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Aug. 10, 2020, 8:23 p.m. EDT

Coronavirus update: U.S. case tally tops 5 million, more than one-quarter of the 20 million global cases

Georgia high school closes after in wake of viral video of crowded hallway with very few masks; Dr. Fauci tempers enthusiasm over potential vaccine’s effectiveness

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By Tomi Kilgore, MarketWatch

Johns Hopkins University School of Medicine

The U.S. reached another dire milestone on Monday in confirmed cases of the coronavirus that causes COVID-19, as the new case tally topped 5 million, which is more than one-quarter of the global total of more than 20 million cases, as uncertainties over the U.S. response continue to grow.

The continued climb in cases comes amid increasing concerns over the start of the school year, after a Georgia high school was forced to re-close, and after the top infectious disease expert, Dr. Anthony Fauci, tempered enthusiasm over a potential vaccine. There was also uncertainty over the legality of executive orders signed by President Donald Trump over the weekend that extended some elements of the coronavirus relief package.

Dr. Fauci, head of the National Institute for Allergies and Infectious Diseases, said the chances of any vaccine being 98% effective “are not great,” meaning the public-health approach must not be abandoned. He said a more realistic outcome for a vaccine would be 70% to 75% effective, while the flu vaccine is just 50% to 60% effective for healthy adults between 18 and 64 years old.

Don’t miss : Fauci tells Americans to be mindful of these important limitations about any future coronavirus vaccine.

Just as New York Gov. Andrew Cuomo gave people a glimmer of hope for a return to normalcy late Friday, by saying schools in his state can reopen for in-person learning in September as long as certain guidelines were maintained, Georgia’s North Paulding High School may have crushed the hopes of some for a return to normal school habits.

After the Georgia school district said mask-wearing was a “personal choice,” students at the high school posted pictures of a crowded hallway, with very few people wearing face masks. The school’s principal sent a letter to parents over the weekend, which was cited by ABC News , saying nine people at the school tested positive for the virus, including six students and three staff members.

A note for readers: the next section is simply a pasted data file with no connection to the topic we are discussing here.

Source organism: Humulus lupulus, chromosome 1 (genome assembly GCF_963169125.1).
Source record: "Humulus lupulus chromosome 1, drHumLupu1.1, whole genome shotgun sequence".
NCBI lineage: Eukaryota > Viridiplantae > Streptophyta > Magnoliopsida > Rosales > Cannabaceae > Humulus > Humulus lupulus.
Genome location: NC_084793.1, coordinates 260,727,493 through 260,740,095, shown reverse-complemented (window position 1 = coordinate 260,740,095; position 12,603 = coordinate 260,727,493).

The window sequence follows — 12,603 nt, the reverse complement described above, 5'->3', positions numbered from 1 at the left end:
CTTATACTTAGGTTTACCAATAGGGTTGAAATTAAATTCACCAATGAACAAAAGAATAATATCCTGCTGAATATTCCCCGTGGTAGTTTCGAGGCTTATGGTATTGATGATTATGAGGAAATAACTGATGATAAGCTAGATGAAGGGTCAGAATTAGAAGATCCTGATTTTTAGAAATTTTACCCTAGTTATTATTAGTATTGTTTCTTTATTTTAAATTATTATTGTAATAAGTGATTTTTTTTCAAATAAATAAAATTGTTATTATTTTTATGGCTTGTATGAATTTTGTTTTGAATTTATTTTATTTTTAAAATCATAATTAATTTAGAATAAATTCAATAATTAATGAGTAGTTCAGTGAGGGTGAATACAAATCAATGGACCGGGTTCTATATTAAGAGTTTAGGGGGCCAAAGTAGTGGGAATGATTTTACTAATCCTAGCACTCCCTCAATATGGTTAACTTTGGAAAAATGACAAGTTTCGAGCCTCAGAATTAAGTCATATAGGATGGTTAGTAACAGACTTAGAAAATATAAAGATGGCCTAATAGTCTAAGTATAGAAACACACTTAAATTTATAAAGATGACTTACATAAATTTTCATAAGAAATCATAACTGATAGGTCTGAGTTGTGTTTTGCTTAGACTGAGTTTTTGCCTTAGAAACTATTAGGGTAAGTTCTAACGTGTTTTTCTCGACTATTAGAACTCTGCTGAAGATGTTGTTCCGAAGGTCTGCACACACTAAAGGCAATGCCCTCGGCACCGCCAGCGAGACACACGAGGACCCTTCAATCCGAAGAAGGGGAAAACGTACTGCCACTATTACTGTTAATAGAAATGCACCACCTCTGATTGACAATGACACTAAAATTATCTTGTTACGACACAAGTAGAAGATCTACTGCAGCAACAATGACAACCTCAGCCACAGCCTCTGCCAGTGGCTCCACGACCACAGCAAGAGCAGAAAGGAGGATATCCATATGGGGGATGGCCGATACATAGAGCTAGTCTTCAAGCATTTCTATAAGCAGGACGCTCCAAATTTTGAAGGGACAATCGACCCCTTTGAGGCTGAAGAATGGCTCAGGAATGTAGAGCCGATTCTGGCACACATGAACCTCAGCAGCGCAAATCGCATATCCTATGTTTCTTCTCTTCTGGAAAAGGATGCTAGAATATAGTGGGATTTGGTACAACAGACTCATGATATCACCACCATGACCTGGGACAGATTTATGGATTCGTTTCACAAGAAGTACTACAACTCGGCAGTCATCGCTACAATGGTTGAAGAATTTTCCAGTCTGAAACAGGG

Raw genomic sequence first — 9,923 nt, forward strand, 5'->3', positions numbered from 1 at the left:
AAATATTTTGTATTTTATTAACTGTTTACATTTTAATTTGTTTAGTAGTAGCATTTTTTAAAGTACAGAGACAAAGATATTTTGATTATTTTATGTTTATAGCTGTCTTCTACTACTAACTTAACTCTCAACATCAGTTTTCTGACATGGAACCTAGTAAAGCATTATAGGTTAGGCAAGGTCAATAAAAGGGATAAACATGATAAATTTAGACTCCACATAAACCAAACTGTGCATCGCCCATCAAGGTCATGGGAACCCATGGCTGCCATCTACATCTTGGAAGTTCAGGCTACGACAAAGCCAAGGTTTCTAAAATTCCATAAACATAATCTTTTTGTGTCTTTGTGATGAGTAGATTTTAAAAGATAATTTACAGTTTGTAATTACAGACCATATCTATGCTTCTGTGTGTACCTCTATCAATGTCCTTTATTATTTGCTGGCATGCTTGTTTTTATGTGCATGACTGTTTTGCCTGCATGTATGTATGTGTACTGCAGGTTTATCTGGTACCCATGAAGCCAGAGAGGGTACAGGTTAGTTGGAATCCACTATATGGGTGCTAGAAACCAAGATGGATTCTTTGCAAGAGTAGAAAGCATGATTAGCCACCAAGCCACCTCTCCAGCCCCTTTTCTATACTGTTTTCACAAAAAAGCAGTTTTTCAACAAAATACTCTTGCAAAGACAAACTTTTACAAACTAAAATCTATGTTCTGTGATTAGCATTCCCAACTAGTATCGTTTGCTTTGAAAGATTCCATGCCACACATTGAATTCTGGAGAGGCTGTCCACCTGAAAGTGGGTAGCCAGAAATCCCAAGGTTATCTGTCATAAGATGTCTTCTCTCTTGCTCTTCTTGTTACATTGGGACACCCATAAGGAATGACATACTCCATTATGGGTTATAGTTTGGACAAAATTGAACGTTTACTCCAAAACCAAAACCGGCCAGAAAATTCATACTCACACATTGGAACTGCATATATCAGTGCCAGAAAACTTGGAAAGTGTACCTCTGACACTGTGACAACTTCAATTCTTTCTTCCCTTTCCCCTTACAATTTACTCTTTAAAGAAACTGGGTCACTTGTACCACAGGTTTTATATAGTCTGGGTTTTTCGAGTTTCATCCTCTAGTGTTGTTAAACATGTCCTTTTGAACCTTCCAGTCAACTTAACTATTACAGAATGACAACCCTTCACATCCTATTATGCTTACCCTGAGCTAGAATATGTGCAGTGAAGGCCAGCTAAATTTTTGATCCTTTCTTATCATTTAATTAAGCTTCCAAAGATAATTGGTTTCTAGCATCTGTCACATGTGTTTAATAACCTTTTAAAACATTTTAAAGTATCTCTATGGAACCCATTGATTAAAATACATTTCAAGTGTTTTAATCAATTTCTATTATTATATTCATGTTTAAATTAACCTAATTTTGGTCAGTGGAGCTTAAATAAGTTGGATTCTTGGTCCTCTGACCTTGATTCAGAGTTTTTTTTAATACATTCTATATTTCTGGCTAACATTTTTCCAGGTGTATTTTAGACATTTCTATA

On Sunday, the school said it would close for in-person classes on Monday and Tuesday.

Also read : ‘It was chaos!’ Students get suspended for posting pictures of packed halls -- now the high school is closing after 9 people were infected.

Georgia saw 3,169 new cases in a day, the fourth-highest daily total among U.S. states, behind Florida’s 6,229, Texas’s 5,696 and California’s 5,358, according to data aggregated by Johns Hopkins University . Georgia is tied for 10th in the number of people tested per 1,000, at 2.8.

There was also growing concerns over whether college football can be played, with the commissioners of the Power Five conferences meeting to discuss those concerns. The Mid-American Conference had already become the first among the 10 leagues that play at the highest level of Division I college football to cancel falls sports. On Monday, Detroit Free Press reported that the Big Ten conference voted to cancel the 2020 football season.

Meanwhile, after the White House and government lawmakers failed to reach an agreement on a new round of stimulus measures, President Trump signed on Saturday, in front of members of his Bedminster, N.J. golf course, orders to pause the collection of payroll taxes, provide rent relief, help with student-loan payments and extend a part of additional unemployment benefits that had lapsed at the end of July.

Many in Washington, including Republicans, criticized Trump’s orders, saying they were unconstitutional.

There was also a scathing op-ed, co-wrote by Neel Kashkari, president of the Federal Reserve Bank of Minneapolis, and Michael Osterholm, director of the Center of Infection Disease Research and Policy at the University of Minnesota, that criticizes the U.S. response to the COVID-19 pandemic.

“Simply, we gave up on our lockdown efforts to control virus transmission well before the virus was under control,” they wrote, saying that a strict nationwide lockdown of for a month or six weeks could have been enough to control the outbreak.

Read more : Dr. Osterholm: Americans will be living with the coronavirus for decades.

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